Some companies have been hit harder these past weeks than others. Some companies have even risen in price! So I’ve sold positions in some of those better performing stocks in order to buy SWKS and SKX.

As an example from my own portfolio:

Monday: UFCS is up 0.5% YTD. Sell entire position.
Thursday: SWKS is down 18% YTD. Buy at 62.17 (down 19% YTD)

UFCS is nothing amazing, but it has given steady low-risk returns. Not much potential for it in the current market. I would rather move my money to SWKS to take advantage of the opportunity created by the current market.

I will continue to make trades like this as I see opportunities that improve on my current investments.

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As a side note, as of the start of the year I had less than 1.5% in cash yet am very excited by the opportunities I see!

I, for one, am never “fully-invested.” I need money to live on. I wonder if Saul has a pension or some other sort of regular income, given that he indicates he is always fully invested and has to sell shares of a company to purchase shares of another.

I agree that opportunity is knocking, and I’ve purchased additional shares of good companies at these low levels.

I have a friend who claims she lost $100k in 2009, but I remind her that she wouldn’t have lost the money if she has held onto her stocks. Unfortunately, she needed the cash to live on.

I had the same thoughts, but I literally am 99% invested. I chose to sell CYBR(Up 22% yesterday) and MKL (Down a bit but not as much potential growth/excitement as I would want) for LGIH and more SWKS… too bad SWKS is already about 22% of my portfolio or I would by more.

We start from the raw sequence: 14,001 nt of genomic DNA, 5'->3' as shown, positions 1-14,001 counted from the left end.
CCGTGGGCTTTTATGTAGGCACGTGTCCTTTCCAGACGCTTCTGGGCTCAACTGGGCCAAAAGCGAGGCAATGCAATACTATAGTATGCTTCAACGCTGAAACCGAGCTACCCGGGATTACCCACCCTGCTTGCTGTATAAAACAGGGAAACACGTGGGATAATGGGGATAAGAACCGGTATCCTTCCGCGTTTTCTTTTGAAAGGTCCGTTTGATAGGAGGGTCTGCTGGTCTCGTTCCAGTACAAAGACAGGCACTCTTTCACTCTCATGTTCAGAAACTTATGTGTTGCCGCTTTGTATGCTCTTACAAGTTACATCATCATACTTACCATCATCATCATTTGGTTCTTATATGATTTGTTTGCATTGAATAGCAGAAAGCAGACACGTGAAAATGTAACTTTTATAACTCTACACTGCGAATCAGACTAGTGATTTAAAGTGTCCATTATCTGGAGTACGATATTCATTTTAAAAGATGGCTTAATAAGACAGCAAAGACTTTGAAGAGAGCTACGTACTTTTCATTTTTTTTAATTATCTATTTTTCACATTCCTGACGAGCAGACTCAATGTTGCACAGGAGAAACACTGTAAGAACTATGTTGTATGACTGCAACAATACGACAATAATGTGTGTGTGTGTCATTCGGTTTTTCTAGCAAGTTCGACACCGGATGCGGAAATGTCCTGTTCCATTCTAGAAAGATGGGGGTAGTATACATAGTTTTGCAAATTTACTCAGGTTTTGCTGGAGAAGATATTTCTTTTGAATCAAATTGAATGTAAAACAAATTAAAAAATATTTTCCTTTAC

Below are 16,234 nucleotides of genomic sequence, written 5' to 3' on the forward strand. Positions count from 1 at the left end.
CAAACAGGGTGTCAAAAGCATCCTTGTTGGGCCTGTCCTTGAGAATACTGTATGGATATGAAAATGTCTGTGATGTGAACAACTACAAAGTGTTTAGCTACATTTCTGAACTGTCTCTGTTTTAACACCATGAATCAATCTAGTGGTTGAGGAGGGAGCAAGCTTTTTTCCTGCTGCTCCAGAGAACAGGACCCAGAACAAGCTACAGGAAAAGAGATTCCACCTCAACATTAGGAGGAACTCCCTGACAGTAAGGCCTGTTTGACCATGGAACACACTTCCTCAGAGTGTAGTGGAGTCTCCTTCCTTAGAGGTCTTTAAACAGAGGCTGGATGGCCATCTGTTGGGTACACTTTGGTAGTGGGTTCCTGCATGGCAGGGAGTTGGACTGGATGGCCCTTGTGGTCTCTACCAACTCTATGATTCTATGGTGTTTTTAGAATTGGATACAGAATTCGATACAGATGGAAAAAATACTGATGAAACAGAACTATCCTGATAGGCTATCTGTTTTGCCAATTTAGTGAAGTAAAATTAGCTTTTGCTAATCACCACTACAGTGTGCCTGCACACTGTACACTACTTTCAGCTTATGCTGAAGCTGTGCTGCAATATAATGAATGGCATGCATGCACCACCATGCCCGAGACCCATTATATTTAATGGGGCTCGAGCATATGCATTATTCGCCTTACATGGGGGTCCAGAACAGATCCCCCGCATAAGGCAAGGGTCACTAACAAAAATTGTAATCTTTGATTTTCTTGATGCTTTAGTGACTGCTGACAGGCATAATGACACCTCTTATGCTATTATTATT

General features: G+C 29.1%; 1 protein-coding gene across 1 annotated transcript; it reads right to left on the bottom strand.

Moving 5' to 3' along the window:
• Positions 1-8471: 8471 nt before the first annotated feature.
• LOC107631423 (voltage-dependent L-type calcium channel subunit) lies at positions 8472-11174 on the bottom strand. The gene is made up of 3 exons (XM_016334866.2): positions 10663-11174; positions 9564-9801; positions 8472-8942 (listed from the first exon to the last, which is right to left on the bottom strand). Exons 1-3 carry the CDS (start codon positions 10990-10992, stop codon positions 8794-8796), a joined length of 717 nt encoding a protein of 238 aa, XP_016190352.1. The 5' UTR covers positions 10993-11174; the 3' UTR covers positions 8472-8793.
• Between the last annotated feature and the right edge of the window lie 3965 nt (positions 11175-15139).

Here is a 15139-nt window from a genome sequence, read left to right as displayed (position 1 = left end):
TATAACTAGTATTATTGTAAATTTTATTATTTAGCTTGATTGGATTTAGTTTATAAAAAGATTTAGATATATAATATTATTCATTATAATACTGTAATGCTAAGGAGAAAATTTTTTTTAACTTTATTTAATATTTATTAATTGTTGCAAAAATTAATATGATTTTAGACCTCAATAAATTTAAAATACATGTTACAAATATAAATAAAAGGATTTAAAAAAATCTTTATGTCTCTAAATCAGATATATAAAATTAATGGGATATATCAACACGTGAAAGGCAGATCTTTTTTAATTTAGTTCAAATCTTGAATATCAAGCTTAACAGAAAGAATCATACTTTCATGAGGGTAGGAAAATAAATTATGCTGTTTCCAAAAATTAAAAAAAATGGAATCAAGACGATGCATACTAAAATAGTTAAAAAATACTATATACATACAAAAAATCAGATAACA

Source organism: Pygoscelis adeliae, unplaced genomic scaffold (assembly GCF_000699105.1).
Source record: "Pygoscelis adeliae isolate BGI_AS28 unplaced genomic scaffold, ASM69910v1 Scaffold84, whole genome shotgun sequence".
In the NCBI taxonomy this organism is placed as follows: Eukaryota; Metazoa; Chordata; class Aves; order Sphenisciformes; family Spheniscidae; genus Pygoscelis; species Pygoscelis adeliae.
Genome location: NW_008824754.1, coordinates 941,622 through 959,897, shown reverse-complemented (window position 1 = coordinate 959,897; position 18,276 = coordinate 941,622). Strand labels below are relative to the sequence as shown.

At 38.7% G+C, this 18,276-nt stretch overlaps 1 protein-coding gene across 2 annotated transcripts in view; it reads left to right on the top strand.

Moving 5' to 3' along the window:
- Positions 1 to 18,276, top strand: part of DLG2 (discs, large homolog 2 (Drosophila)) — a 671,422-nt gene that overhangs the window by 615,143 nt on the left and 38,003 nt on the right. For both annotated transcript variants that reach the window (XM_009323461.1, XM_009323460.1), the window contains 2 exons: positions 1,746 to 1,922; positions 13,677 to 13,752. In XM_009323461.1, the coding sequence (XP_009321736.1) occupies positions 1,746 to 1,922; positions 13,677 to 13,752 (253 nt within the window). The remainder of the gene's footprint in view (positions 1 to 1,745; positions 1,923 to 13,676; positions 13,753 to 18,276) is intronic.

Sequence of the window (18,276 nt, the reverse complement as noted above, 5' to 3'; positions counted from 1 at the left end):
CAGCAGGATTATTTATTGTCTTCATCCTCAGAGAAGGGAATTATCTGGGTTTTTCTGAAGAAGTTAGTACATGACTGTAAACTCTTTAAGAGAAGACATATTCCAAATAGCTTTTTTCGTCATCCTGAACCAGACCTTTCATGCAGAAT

After finishing the year 15% up, I’m currently 12% down this year.
I had about 2% in cash, which I’ve bought SWKS, half at 72 and again at 62.

Currently I have some major losers sitting in my portfolio, mainly WPRT GTLS, XPO. The total value being pretty insignificant, but the lost money a lot. Basically I’ve been sitting on them so that if I had a year where I haven’t taken profits, I could sell them and carry over loses for future, hopefully more prosperous years.

So the decision at the moment is to use this opportunity to do just that, rather than sell some shares that haven’t been hit for a profit, reallocating them to downtrodden stocks. The year end date in the UK is April.

Ideally I’d just have more dry powder laying around!

It all still hurts though, bearing in mind how rosy everything looked last July, 35% up YTD at the time. It’s been a long train-wreck since!

There isn’t much opportunity if one is near or close to being fully invested.

How much cash do you have for these opportunities and are you planning to put it all to work right away?

I’m more or less fully invested. One of the nice things about this not being 2009 is that a number of companies are still trading at or above a reasonable estimate of fair value, despite recent drops in share prices with the broader market (MasterCard is one random example from my portfolio). I’ve been reallocating capital away from those and towards companies that I think are very undervalued at the moment.